A sign of the times: Pakistan’s first online art magazine makes a scene

Published: March 10, 2012
William Lawrie, an Islamic Art specialist, flew in from Dubai for the launch . PHOTO: ATHAR KHAN/EXPRESS

William Lawrie, an Islamic Art specialist, flew in from Dubai for the launch . PHOTO: ATHAR KHAN/EXPRESS


It was in December last year that William Lawrie, the co-owner of a gallery in Dubai, was so inspired by an art catalogue that he decided to visit the country to check out its art scene.

“I have seen thousands of catalogues in my life but the one on Rising Tide at Mohatta Palace struck a chord,” he said. “The very next morning I decided to come to Pakistan.”

Lawrie came to Pakistan in early January. He met 30 artists and appeared to love Karachi’s art, which he describes as ‘a mixture of delicate and gruesome issues with a sense of humour.”

He is the director of the Lawrie Shabibi Gallery and is a specialist in Islamic Art. He joined Christie’s Islamic Art department in 2004 and worked for seven years before moving to Dubai as its first special resident in the Middle East.

It has just been over two months and Lawrie is back again in Karachi. He spoke at the launch of ArtNow, the country’s only bilingual online magazine on contemporary art. Although the magazine has been in print for six months, its official launch took place on Friday at Port Grand.

What blue-eyed Lawrie finds interesting about Pakistani art, is its focus on craftsmanship and miniature paintings. “Also, there are a lot of political and social issues involved in the paintings,” he said. “What struck me the most was that there is so much cultural and political activity on which many artists base their work.” He is inspired by Sara Khan’s miniature paintings and Adeela Zafar’s love for guns, for example. Lawrie also praised the art studies in Pakistan. “I think the standard of art education is high in the country,” he said. “What the National College of Arts (NCA), the Indus Valley of Art and Architecture are doing is great.”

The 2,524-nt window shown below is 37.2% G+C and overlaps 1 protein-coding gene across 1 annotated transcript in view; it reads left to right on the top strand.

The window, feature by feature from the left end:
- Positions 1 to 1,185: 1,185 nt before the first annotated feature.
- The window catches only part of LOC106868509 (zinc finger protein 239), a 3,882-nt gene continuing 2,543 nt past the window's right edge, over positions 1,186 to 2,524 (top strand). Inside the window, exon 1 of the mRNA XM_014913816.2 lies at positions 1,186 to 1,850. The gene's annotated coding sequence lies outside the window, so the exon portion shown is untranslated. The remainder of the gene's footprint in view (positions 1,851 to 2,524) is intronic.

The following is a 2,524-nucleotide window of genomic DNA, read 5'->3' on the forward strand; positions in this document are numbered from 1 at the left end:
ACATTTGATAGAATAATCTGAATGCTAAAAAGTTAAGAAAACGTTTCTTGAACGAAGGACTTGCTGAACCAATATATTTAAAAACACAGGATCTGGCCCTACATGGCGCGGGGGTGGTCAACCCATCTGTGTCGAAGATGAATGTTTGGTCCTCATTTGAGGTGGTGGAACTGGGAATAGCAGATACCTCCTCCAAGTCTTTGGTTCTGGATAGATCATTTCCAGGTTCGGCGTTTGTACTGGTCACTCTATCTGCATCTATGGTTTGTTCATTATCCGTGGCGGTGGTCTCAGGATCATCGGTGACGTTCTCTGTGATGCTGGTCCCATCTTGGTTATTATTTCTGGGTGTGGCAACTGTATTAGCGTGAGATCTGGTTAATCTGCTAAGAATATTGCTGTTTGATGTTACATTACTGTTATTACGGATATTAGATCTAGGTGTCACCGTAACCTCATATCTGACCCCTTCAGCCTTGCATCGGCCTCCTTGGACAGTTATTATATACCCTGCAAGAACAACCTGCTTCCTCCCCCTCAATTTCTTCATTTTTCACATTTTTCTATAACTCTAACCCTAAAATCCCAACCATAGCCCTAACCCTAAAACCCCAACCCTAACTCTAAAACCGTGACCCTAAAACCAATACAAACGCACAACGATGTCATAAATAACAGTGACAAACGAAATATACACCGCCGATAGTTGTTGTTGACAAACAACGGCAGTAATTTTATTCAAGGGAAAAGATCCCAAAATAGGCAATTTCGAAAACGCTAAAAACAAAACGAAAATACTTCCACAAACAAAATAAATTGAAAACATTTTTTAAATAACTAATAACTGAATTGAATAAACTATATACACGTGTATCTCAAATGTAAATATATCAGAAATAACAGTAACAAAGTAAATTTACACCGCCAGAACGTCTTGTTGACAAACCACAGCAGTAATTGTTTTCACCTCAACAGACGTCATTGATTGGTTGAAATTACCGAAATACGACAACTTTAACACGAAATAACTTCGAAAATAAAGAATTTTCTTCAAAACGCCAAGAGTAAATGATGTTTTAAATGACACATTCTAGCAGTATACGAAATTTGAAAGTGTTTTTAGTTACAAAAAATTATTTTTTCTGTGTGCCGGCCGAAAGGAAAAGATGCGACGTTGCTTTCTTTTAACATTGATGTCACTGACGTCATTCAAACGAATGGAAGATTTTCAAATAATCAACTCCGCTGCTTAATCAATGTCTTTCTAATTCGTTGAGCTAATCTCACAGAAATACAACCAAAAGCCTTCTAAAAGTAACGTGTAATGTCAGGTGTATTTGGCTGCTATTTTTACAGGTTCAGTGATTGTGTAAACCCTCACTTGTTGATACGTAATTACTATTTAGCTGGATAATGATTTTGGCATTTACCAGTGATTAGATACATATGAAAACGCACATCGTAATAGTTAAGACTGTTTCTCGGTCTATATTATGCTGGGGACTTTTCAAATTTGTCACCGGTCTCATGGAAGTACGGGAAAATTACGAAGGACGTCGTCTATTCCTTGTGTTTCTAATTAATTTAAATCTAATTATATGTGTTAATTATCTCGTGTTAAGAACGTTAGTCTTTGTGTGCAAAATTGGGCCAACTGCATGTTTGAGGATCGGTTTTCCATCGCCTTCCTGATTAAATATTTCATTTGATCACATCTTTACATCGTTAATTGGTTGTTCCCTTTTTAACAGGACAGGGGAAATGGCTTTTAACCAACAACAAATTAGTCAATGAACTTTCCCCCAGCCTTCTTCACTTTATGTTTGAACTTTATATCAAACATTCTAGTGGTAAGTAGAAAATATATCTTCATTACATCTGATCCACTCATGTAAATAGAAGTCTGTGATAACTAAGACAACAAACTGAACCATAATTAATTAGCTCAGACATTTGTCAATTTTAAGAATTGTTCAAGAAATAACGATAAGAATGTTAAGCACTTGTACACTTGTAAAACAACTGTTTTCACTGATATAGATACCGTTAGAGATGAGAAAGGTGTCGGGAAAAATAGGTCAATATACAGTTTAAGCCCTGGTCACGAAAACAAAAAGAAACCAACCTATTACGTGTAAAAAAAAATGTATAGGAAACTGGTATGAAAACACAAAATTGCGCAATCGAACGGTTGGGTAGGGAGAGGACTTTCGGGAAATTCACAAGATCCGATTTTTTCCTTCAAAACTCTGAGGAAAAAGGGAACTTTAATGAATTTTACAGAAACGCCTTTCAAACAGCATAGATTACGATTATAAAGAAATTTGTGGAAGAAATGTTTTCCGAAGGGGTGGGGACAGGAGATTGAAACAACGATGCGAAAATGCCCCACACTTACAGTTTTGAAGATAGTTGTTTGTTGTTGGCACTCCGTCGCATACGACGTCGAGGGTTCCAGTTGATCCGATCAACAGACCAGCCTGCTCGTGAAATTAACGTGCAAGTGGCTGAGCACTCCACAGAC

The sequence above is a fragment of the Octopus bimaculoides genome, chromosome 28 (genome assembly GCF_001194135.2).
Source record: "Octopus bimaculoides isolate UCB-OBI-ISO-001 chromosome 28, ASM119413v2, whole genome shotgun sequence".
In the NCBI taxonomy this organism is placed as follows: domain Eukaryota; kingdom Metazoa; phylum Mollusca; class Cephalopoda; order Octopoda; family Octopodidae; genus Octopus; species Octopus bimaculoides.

While paintings on conflicts, death and politics occupy Lawrie’s gallery space, he promises that the work of Pakistani artists will also be exhibited there soon.

Meanwhile, the magazine seemed to be received with enthusiasm among the young artists. An NCA graduate, Irfan Hasan, who makes miniature paintings, said, “It is [the magazine] a great database for upcoming artists.” His recent exhibition “Dolay Shah kay Choohay” was held at Koel Gallery.

A jubilant and excited editor-in-chief, Fawzia Naqvi, said that the aim of the magazine was to highlight young and upcoming artists and to create a space for Pakistani artists in foreign galleries. “We want to portray Pakistan’s positive image on the international front,” she said. “We want to establish the magazine as an authentic source for contemporary art.” Naqvi made it clear that the ArtNow website was not a selling point for paintings. “We have pictures of the galleries but we don’t buy or sell art.”

Art collectors had also come to the launch with art critics and artists. “I used to collect paintings of Naqash and Chugtai,” said Mirrett Mumtaz. “Now I’ve passed them on to my daughter.” Her daughter, Amirah, said that she was more interested in the contemporary work of Moin Farooq. The web address for ArtNow magazine is www.artnowpakistan.com.

Published in The Express Tribune, March 10th, 2012.

Facebook Conversations

Reader Comments (1)

More in Life & Style